Anterior surgery is a viable option, but the case selection
should be accurate. The compensatory curve should be flexible.
In a study by
Brodner et all (25) the patient
group with thoracolumbar anterior correction for the average 40
° curve, the segments fused were 5.6. This resulted in half the
levels to be fused when compared to posterior fusion. In this
study the average segments fused was 5 for an average curve of
70 degrees. This is probably because of additional derotation
facilitated by rib head resection in this study. The current
study also showed sagital correction of thoracic curve from 9
degrees of kyphosis to 12 degress of kyphosis. The lubmbar
lordosis improved from 52 degrees to 43 degrees. The average
coronal plane curve correction was by 83% in the current study.
Harrington rod with posterior instrumentation needs fusion of
more segments with ensuing back pain due to degeneration
(26). This can be prevented by
anterior surgery. In the reported series of anterior
instrumentation, the correction rate was 47%(11), 58%(18)(20)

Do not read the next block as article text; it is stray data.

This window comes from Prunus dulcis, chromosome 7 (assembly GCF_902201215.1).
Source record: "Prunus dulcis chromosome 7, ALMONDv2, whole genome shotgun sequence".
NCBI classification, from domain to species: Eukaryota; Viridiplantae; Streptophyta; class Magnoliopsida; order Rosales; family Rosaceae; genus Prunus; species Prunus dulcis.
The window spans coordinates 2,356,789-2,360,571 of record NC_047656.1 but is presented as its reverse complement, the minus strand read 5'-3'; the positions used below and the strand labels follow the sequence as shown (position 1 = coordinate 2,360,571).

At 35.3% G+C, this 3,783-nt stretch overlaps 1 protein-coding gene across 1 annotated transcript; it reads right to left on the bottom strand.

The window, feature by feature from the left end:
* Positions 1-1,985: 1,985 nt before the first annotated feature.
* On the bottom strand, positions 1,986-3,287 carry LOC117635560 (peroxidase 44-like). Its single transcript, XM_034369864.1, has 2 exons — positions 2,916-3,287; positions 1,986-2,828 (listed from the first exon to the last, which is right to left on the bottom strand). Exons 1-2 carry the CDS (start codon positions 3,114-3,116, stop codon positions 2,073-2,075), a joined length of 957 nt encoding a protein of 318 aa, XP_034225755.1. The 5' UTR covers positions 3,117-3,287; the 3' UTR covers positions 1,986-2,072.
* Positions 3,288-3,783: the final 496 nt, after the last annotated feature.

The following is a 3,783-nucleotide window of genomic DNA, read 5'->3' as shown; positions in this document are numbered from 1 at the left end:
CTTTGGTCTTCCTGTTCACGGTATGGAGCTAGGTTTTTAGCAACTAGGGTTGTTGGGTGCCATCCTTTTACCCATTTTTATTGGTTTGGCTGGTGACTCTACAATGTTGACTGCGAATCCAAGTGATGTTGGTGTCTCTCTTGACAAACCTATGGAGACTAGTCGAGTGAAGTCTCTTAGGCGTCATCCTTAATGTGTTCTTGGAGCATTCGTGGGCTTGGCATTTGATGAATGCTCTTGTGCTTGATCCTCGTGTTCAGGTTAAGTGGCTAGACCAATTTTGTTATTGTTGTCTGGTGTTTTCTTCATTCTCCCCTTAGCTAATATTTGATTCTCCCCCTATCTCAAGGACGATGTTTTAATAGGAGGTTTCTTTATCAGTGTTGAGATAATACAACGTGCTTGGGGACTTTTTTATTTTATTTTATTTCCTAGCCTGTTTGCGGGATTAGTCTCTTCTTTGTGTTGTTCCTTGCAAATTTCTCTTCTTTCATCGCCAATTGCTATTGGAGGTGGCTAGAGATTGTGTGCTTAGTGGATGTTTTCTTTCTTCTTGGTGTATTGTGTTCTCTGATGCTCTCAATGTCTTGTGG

and 71%. Another series (27) included
6.8 segments in the thoracic spine. Average 6 ° loss of
correction in the frontal and 8 ° correction in the sagital
plane has been reported in single rod system
(28). Kaneda et all reported 1.2 ° coronal and 1 °
saggital plane loss of correction in the thoracic spine
(10). (But was with dual rod
system in the lower thoracic and lumbar region) The correction
loss in our patient was loss of 1° in the coronal and 0.5° in
the sagital plane(in to hypokyphosis) respectively. This is
probably due to newer segmental single rod systems used in this
study. This may confirm the usefulness of single screw single
rod system in the thoracic spine anteriorly. Suggestion of
athletic activity after scoliosis surgery is a matter of debate
(29). The authors believe that the anterior surgery
offers the best chance of return to athletic activities because
of more biologic nature of the procedure with minimum segments
fused, correction at the site of deformity with preservation of
mobility. Even at this point of writing this paper we are
following up these patients and a longer term follow up may
probably tell us the further functional benefits of anterior
short segment correction in thoracic scoliosis.
In this study
sub periosteal rib head resection and rod rotation has been done
in 20 patients. In these patients the correction rate of apical
vertebral rotation was 62%. Pre operative sagital deformity